"Environmental DNA" Is Changing the Hunt for Scotland's Loch Ness Monster

Scientists are taking a new genetics-based approach to an old myth.

Flickr / twischm

We all know that the Cretaceous-Paleogene extinction event killed all the dinosaurs, but scientists behind an ongoing project in Scotland are asking: What if it didn’t? In their tests on “environmental DNA” from Loch Ness, the United Kingdom’s largest body of freshwater and the alleged home to the Loch Ness monster, the team remains open to any sort of discovery, including any that point to the existence of ancient, giant reptiles.

The team, led by Neil Gemmell, Ph.D., a professor of evolutionary genetics at the University of Otago in New Zealand, aren’t sure what they will find. “I don’t believe in the idea of a monster, but I’m open to the idea that there are things yet to be discovered and not fully understood,” he told BBC News on Wednesday, “Maybe there’s a biological explanation for some of the stories.” One possibility is that Nessie is not a monster but some livic relic from an ancient time. We already know that the descendants of dinosaurs still live on today as birds, so who’s to say that a population of aquatic dinosaurs or dinosaur descendants — or maybe just one — couldn’t have survived in the 22-mile-long lake all these years? To find out, the team is looking to the waters of Loch Ness itself, hoping to find genetic data betraying the presence of the legendary beast.

Loch Ness boat tours have Nessie decals on their windows to give you a photo-op, but that's because tour guides haven't ever seen the real thing.

Sarah Sloat

The idea behind the study is elegantly simple: Animals leave behind traces of themselves wherever they go, so if Nessie (or a Nessie-like dinosaur) does exist, odds are high that it’s left some of its scales, urine, or feces in the lake. “This DNA can be captured, sequenced and then used to identify that creature by comparing the sequence obtained to large databases of known genetic sequences from hundreds of thousands of different organisms,” Gemmell told Reuters on Wednesday. Even if the eDNA doesn’t turn up a dinosaur, it’ll still tell the scientists a lot about the real creatures that actually live there.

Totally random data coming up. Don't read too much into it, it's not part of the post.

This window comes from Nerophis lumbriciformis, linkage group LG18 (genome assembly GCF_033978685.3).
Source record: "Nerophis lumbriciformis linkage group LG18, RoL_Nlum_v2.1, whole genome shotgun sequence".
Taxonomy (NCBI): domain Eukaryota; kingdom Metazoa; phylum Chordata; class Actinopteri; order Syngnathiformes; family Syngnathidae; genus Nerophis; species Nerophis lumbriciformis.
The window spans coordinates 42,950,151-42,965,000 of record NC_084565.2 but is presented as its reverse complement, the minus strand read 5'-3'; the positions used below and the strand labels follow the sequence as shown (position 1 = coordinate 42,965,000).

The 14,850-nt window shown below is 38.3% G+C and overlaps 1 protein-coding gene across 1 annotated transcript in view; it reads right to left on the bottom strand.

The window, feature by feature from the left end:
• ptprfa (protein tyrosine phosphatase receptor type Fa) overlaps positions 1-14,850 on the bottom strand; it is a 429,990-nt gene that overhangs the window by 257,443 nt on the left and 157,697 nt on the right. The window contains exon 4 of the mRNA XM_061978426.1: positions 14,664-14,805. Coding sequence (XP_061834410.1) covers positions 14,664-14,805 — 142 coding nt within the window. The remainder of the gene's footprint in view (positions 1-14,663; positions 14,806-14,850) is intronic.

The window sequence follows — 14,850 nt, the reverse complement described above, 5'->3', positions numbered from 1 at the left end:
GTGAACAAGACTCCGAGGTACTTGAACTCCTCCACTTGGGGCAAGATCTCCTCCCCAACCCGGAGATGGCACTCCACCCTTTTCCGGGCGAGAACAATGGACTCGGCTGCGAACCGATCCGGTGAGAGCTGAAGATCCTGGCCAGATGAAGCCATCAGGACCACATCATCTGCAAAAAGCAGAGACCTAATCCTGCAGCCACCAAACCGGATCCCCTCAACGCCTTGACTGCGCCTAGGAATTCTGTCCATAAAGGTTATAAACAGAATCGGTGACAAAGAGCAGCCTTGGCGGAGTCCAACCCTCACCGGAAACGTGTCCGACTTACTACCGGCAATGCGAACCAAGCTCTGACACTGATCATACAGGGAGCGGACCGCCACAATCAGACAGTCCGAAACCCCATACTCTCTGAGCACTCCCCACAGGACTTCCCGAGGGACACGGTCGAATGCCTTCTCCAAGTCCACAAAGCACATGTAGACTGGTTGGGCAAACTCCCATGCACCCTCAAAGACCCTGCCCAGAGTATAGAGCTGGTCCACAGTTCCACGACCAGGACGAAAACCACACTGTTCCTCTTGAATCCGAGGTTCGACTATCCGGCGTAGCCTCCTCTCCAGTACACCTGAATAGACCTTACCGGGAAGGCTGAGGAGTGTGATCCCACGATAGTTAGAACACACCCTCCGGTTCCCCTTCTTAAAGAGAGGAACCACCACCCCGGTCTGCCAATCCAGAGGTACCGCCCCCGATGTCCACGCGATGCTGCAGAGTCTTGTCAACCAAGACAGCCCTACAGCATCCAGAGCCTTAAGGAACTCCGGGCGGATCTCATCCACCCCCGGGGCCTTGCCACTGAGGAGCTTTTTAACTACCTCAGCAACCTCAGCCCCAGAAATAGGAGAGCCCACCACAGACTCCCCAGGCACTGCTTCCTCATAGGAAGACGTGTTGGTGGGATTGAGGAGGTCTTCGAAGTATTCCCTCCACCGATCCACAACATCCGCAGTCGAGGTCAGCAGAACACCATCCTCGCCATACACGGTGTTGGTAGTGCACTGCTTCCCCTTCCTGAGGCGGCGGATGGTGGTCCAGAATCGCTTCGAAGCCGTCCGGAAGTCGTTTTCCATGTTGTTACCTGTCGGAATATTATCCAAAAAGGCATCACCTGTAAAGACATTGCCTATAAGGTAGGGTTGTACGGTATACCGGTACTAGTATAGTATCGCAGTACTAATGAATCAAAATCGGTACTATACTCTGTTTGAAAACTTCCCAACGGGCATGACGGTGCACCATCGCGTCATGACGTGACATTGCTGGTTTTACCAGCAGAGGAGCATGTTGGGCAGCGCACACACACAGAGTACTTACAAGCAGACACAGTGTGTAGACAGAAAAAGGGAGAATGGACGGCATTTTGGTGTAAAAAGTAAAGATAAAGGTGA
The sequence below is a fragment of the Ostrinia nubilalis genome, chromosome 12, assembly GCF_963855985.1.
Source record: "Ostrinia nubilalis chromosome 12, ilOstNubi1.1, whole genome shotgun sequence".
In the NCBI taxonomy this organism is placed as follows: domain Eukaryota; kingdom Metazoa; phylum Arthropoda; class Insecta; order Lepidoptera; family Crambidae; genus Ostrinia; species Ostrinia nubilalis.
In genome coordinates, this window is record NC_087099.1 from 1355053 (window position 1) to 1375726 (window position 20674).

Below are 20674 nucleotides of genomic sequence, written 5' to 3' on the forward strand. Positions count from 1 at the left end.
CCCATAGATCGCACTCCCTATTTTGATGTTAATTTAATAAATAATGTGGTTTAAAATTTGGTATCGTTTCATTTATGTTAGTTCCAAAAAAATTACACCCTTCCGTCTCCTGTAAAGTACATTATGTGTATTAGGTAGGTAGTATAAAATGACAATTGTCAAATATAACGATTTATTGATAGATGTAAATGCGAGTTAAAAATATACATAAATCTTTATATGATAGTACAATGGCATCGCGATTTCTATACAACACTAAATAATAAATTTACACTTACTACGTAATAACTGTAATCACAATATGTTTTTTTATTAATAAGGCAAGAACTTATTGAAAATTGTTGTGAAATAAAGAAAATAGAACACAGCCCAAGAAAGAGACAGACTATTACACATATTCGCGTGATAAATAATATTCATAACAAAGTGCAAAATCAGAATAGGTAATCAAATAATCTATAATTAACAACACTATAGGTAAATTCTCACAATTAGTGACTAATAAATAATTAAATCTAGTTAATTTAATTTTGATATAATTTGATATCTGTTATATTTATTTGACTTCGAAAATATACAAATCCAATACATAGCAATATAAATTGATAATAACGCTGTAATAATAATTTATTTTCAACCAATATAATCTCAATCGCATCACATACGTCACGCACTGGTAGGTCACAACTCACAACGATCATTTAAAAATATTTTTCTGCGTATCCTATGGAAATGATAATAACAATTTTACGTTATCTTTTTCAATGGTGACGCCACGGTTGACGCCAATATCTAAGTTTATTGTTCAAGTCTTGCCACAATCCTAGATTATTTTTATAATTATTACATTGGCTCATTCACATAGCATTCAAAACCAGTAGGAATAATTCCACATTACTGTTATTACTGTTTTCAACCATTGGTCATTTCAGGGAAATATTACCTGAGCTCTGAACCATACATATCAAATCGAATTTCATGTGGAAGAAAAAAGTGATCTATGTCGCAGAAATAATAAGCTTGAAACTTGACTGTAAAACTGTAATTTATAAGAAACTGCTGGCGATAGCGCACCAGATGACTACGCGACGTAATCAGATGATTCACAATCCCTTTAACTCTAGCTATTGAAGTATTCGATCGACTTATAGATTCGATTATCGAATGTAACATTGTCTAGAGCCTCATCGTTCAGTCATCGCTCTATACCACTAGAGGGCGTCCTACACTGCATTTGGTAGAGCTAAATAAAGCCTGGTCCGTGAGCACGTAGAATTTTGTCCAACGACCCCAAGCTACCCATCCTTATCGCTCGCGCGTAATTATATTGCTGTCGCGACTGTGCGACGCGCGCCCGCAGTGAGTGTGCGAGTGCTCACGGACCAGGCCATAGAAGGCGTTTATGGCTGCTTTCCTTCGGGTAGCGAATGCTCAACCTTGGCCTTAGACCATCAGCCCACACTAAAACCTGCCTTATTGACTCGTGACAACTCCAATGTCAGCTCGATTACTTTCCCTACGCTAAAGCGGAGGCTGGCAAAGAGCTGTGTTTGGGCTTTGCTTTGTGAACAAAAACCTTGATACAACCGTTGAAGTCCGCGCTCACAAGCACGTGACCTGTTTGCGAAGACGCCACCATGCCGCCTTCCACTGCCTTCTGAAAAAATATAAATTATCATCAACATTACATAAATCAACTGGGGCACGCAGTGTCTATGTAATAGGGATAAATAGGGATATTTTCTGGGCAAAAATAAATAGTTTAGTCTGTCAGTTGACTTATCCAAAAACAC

“There’s absolutely no doubt that we will find new stuff, and that’s very exciting,” Gemmell tells *The Guardian. “While the prospect of looking for evidence of the Loch Ness monster is the hook to this project, there is an extraordinary amount of new knowledge that we will gain from the work about organisms that inhabit Loch Ness.”

As Inverse previously reported, people have suspected Loch Ness holds a monster for literally 1,500 years, yet nobody’s captured a decent photo of it or found any credible physical evidence to support its existence. Even though Loch Ness is big, scientists have long said that a breeding population of huge animals would require a much bigger habitat to survive.

Of course, when it comes to conspiracy theories, true believers will often dismiss any evidence that contradicts the hypothesis, even if the evidence is scientific. In fact, the history of conspiracy theories suggests that, even if this study turns up nothing, there’ll be people out there who think Gemmell’s team is intentionally hiding the truth from us all. Regardless of what they find, it seems unlikely that the Loch Ness myth will ever be laid to rest.

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